Since 1965, the factor which has played the largest role in transforming Theravada Buddhism in North Carolina has been the changing demographics, or internal communities, of individual temples. The first temples were largely comprised of Southeast Asian immigrants, while now many are primarily made up of Western converts. This has forced most monks in the state to adopt more Americanized teachings and practices in order to maintain the support system they need to continue practicing in North Carolina.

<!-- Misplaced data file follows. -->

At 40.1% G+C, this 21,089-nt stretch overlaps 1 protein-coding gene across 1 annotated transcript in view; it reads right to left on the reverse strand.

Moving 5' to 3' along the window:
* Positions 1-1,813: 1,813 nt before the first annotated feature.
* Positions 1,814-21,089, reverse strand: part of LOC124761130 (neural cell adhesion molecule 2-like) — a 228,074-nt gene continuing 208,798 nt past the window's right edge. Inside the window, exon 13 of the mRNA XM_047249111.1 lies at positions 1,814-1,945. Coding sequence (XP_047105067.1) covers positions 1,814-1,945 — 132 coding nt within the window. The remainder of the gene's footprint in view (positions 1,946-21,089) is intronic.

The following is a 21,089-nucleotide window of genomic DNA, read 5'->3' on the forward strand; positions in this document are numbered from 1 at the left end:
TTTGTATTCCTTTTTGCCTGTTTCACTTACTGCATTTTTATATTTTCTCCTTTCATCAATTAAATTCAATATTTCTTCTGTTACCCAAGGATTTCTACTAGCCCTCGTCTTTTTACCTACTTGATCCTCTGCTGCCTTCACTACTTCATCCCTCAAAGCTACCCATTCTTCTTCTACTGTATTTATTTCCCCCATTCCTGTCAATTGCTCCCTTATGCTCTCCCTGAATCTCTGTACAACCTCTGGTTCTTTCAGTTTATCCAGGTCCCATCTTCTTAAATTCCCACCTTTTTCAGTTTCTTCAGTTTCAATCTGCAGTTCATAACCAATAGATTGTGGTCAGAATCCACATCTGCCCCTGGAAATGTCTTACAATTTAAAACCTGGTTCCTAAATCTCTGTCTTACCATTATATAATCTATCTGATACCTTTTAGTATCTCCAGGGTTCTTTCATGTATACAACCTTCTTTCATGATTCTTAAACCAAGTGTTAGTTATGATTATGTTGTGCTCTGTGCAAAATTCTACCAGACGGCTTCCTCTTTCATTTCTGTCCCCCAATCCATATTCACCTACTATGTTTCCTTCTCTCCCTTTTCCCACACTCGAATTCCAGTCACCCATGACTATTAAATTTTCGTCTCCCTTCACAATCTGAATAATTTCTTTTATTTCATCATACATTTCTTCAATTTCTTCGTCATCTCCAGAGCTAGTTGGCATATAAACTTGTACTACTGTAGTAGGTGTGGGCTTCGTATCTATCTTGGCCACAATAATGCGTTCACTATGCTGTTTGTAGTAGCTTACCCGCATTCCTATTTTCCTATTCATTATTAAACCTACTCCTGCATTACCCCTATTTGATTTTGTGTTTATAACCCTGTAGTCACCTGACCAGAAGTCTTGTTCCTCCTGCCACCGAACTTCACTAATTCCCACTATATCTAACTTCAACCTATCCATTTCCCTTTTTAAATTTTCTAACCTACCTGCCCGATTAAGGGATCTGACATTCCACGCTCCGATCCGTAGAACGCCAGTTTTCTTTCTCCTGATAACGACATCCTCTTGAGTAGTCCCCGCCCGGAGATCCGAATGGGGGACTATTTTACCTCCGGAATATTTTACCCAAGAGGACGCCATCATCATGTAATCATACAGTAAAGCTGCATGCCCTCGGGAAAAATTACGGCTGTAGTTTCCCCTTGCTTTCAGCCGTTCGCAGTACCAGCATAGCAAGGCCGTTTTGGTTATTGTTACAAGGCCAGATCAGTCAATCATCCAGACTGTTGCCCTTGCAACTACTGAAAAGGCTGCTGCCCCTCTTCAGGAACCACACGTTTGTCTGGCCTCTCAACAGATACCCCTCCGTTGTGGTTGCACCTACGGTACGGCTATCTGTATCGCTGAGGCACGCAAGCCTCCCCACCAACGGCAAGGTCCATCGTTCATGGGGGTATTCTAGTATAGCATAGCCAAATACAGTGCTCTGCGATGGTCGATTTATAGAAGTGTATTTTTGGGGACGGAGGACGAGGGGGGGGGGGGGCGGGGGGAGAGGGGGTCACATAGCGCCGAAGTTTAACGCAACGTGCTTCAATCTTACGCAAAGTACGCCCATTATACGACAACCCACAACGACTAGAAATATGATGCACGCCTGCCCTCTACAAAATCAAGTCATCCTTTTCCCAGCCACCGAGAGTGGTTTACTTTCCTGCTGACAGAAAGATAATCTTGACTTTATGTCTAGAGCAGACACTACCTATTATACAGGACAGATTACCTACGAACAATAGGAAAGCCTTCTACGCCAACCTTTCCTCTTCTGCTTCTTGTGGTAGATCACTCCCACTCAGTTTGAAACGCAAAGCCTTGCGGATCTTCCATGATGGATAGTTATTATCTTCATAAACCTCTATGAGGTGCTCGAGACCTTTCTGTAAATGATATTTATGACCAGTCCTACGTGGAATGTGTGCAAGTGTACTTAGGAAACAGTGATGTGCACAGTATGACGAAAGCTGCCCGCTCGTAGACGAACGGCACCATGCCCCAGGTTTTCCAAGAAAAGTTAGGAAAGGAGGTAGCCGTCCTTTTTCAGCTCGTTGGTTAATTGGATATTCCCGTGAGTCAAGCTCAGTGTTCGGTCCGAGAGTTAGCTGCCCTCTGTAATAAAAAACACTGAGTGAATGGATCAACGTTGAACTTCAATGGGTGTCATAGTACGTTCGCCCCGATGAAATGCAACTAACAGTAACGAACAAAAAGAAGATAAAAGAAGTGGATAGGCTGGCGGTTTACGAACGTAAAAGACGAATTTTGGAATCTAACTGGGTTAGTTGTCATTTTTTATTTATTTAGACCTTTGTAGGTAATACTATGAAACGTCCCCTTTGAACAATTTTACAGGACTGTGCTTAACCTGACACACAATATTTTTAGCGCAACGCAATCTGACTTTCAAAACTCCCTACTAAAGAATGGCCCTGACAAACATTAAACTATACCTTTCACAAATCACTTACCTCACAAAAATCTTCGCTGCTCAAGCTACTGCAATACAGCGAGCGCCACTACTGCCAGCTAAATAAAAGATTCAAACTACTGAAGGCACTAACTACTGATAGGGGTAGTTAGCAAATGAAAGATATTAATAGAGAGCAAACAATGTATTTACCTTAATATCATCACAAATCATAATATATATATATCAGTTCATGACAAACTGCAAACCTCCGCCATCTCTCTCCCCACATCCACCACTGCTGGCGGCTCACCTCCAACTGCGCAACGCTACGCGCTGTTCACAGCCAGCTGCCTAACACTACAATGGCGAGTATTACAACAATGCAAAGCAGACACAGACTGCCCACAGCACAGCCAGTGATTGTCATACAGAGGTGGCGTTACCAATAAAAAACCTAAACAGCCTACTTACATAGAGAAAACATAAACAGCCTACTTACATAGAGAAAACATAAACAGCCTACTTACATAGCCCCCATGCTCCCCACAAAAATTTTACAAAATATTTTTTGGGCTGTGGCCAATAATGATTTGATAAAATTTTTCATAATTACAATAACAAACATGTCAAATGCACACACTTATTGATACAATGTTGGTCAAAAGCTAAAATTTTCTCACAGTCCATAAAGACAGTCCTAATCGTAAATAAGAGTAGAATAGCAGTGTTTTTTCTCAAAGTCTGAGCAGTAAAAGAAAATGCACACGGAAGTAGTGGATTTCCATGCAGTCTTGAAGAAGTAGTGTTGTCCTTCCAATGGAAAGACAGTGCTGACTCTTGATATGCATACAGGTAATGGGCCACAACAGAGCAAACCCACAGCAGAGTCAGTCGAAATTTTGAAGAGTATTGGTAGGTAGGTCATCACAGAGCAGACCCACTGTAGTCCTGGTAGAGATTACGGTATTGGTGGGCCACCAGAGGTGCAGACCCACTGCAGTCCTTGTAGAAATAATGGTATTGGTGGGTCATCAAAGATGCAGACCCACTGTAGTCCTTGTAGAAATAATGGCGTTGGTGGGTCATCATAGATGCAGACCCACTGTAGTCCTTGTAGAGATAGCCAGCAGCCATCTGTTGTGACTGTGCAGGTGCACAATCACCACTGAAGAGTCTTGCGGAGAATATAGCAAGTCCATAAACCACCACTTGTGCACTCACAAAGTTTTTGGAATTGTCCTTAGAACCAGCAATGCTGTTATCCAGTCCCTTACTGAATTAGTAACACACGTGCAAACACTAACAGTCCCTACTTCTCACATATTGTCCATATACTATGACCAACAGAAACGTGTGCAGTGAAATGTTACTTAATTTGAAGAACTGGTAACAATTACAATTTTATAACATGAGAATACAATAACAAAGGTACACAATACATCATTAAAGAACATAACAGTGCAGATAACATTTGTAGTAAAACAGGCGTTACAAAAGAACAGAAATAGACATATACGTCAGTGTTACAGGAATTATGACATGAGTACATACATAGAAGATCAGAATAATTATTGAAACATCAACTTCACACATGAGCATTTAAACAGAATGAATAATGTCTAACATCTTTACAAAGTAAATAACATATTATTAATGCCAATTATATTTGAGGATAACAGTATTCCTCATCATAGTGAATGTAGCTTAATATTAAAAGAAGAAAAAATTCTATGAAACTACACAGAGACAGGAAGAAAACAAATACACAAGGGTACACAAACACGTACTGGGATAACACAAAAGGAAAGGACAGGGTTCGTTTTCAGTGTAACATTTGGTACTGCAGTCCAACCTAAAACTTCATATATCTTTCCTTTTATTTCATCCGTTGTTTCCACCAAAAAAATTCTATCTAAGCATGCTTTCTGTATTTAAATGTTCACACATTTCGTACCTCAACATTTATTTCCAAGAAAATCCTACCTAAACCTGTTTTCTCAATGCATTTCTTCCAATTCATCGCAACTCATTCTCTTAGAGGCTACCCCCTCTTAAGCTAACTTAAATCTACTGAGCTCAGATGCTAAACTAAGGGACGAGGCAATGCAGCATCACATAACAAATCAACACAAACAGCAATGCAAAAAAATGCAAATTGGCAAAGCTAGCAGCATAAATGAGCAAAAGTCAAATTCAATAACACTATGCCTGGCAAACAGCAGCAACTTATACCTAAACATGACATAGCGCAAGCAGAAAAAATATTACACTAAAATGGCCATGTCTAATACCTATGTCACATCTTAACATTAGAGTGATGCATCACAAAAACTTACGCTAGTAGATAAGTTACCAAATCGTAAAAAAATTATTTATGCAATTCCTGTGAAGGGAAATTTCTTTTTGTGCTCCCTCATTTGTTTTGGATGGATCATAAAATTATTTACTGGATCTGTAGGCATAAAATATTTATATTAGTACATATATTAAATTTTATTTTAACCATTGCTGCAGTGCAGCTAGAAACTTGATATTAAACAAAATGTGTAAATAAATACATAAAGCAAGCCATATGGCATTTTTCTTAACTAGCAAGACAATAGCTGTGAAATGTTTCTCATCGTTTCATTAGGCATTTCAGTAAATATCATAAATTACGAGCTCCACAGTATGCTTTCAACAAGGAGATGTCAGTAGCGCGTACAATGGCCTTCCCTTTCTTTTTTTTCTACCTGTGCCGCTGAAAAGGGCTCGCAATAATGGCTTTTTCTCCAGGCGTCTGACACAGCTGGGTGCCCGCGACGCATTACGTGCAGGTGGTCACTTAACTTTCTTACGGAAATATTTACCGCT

|Commitee:||Graham, Gael, Francis-Fallon, Benjamin|
|School:||Western Carolina University|
|School Location:||United States -- North Carolina|
|Source:||MAI 81/7(E), Masters Abstracts International|
|Subjects:||Religious history, Asian American Studies, American history|
|Keywords:||Buddhism, Burma, Immigration, North Carolina, Thailand, Theravada|
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